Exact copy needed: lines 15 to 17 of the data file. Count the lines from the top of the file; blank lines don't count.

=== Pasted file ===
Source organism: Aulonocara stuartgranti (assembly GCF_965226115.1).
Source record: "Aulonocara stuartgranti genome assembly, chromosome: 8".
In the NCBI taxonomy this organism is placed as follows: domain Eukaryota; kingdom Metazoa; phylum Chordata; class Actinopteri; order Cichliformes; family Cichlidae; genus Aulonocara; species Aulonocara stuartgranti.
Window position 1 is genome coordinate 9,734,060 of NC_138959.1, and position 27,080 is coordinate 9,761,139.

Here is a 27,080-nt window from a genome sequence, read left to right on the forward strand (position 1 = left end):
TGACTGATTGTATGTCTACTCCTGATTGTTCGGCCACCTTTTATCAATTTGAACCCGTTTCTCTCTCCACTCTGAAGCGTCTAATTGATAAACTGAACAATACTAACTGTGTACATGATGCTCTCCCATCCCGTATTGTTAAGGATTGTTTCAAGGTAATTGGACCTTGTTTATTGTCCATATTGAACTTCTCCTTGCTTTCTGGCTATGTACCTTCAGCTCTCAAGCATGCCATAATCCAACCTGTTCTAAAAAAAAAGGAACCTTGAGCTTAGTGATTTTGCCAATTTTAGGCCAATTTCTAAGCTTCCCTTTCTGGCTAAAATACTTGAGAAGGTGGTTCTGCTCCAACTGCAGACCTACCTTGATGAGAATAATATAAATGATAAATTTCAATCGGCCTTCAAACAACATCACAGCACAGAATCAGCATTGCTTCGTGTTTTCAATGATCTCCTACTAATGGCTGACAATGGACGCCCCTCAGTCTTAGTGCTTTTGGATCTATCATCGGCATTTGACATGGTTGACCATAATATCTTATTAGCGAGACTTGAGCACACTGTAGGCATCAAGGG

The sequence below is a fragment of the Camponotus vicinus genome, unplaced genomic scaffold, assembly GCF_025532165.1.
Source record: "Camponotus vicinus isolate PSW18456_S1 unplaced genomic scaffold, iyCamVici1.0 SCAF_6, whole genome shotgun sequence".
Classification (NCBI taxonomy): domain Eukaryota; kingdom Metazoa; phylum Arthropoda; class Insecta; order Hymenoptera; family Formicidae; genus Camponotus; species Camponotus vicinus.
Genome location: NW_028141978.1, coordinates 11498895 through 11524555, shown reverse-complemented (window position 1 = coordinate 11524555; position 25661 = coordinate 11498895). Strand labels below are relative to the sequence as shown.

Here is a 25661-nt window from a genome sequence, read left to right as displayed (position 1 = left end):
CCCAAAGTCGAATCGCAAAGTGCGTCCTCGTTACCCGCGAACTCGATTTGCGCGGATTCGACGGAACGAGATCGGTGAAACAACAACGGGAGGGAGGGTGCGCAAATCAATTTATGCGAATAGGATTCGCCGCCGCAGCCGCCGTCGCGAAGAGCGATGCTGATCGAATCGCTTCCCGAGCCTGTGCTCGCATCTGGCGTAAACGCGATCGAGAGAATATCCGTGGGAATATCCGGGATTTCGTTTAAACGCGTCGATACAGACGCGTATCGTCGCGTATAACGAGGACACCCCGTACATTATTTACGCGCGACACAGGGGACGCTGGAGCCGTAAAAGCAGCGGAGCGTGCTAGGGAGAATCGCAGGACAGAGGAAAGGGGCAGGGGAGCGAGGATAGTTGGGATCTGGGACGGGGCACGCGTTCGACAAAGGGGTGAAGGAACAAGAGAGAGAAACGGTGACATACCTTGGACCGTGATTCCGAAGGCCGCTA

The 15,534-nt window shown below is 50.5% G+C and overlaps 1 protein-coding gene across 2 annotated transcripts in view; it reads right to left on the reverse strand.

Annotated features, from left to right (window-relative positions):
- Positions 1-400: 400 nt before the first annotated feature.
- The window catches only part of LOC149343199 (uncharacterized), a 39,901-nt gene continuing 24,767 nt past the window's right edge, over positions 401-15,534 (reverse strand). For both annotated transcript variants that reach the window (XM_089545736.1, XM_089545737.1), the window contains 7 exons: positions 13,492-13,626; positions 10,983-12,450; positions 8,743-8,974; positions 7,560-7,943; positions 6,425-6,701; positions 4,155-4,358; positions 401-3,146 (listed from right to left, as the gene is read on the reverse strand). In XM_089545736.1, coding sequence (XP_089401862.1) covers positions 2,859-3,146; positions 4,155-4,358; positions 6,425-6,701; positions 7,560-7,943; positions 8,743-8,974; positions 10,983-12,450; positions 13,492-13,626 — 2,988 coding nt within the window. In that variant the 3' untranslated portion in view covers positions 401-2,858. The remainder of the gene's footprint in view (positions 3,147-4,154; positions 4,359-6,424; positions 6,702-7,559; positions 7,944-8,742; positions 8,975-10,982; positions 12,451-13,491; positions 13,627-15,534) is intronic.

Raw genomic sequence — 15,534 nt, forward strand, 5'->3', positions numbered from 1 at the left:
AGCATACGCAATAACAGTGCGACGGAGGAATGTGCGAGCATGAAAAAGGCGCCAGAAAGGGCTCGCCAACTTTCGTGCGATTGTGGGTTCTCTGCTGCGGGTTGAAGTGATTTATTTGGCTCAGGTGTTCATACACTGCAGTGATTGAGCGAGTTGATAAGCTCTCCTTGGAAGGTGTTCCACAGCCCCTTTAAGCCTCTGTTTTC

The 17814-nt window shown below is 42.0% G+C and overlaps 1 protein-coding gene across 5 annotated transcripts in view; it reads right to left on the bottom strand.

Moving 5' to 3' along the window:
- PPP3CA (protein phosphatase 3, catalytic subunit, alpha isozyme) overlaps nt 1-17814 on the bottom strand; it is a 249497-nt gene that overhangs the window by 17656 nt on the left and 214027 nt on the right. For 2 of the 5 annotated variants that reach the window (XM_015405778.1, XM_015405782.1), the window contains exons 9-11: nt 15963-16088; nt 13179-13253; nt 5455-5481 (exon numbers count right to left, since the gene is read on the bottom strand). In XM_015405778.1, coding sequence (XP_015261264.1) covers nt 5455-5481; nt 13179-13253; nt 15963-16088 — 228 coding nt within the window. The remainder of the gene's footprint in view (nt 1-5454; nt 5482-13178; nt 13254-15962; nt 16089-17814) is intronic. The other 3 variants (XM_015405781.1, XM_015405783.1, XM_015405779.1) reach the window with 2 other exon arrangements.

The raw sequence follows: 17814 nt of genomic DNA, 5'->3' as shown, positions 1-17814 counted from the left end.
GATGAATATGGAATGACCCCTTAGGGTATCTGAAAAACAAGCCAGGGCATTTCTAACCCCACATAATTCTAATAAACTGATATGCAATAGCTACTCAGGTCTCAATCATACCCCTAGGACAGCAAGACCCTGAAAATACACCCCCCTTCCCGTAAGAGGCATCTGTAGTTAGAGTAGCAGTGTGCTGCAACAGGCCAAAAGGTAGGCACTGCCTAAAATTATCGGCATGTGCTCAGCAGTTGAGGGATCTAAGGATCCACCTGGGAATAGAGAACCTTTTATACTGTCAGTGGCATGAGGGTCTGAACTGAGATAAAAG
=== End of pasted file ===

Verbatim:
- Positions 1-400: 400 nt before the first annotated feature.
- The window catches only part of LOC149343199 (uncharacterized), a 39,901-nt gene continuing 24,767 nt past the window's right edge, over positions 401-15,534 (reverse strand). For both annotated transcript variants that reach the window (XM_089545736.1, XM_089545737.1), the window contains 7 exons: positions 13,492-13,626; positions 10,983-12,450; positions 8,743-8,974; positions 7,560-7,943; positions 6,425-6,701; positions 4,155-4,358; positions 401-3,146 (listed from right to left, as the gene is read on the reverse strand). In XM_089545736.1, coding sequence (XP_089401862.1) covers positions 2,859-3,146; positions 4,155-4,358; positions 6,425-6,701; positions 7,560-7,943; positions 8,743-8,974; positions 10,983-12,450; positions 13,492-13,626 — 2,988 coding nt within the window. In that variant the 3' untranslated portion in view covers positions 401-2,858. The remainder of the gene's footprint in view (positions 3,147-4,154; positions 4,359-6,424; positions 6,702-7,559; positions 7,944-8,742; positions 8,975-10,982; positions 12,451-13,491; positions 13,627-15,534) is intronic.

Raw genomic sequence — 15,534 nt, forward strand, 5'->3', positions numbered from 1 at the left: